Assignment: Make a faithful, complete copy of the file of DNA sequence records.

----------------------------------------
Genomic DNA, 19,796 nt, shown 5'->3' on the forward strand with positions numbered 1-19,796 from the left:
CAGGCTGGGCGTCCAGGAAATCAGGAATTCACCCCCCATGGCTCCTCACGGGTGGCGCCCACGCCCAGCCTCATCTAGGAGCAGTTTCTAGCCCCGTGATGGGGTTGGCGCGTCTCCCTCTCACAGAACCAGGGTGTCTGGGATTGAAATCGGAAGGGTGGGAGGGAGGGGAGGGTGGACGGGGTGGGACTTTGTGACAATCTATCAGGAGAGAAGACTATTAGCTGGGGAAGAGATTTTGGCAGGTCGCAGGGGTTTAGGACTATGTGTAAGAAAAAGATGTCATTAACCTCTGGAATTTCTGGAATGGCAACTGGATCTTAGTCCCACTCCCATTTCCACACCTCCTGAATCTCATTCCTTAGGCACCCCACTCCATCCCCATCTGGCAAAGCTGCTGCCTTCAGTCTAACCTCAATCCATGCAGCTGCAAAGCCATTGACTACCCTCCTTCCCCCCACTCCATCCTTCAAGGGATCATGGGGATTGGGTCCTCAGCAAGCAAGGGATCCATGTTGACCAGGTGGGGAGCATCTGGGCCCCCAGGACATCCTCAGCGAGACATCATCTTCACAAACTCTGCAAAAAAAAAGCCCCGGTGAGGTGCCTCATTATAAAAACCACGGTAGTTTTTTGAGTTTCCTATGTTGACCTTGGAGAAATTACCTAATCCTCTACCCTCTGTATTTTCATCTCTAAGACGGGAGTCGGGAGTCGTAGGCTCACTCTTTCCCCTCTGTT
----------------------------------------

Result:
Genomic DNA, 19,796 nt, shown 5'->3' on the forward strand with positions numbered 1-19,796 from the left:
CAGGCTGGGCGTCCAGGAAATCAGGAATTCACCCCCCATGGCTCCTCACGGGTGGCGCCCACGCCCAGCCTCATCTAGGAGCAGTTTCTAGCCCCGTGATGGGGTTGGCGCGTCTCCCTCTCACAGAACCAGGGTGTCTGGGATTGAAATCGGAAGGGTGGGAGGGAGGGGAGGGTGGACGGGGTGGGACTTTGTGACAATCTATCAGGAGAGAAGACTATTAGCTGGGGAAGAGATTTTGGCAGGTCGCAGGGGTTTAGGACTATGTGTAAGAAAAAGATGTCATTAACCTCTGGAATTTCTGGAATGGCAACTGGATCTTAGTCCCACTCCCATTTCCACACCTCCTGAATCTCATTCCTTAGGCACCCCACTCCATCCCCATCTGGCAAAGCTGCTGCCTTCAGTCTAACCTCAATCCATGCAGCTGCAAAGCCATTGACTACCCTCCTTCCCCCCACTCCATCCTTCAAGGGATCATGGGGATTGGGTCCTCAGCAAGCAAGGGATCCATGTTGACCAGGTGGGGAGCATCTGGGCCCCCAGGACATCCTCAGCGAGACATCATCTTCACAAACTCTGCAAAAAAAAAGCCCCGGTGAGGTGCCTCATTATAAAAACCACGGTAGTTTTTTGAGTTTCCTATGTTGACCTTGGAGAAATTACCTAATCCTCTACCCTCTGTATTTTCATCTCTAAGACGGGAGTCGGGAGTCGTAGGCTCACTCTTTCCCCTCTGTT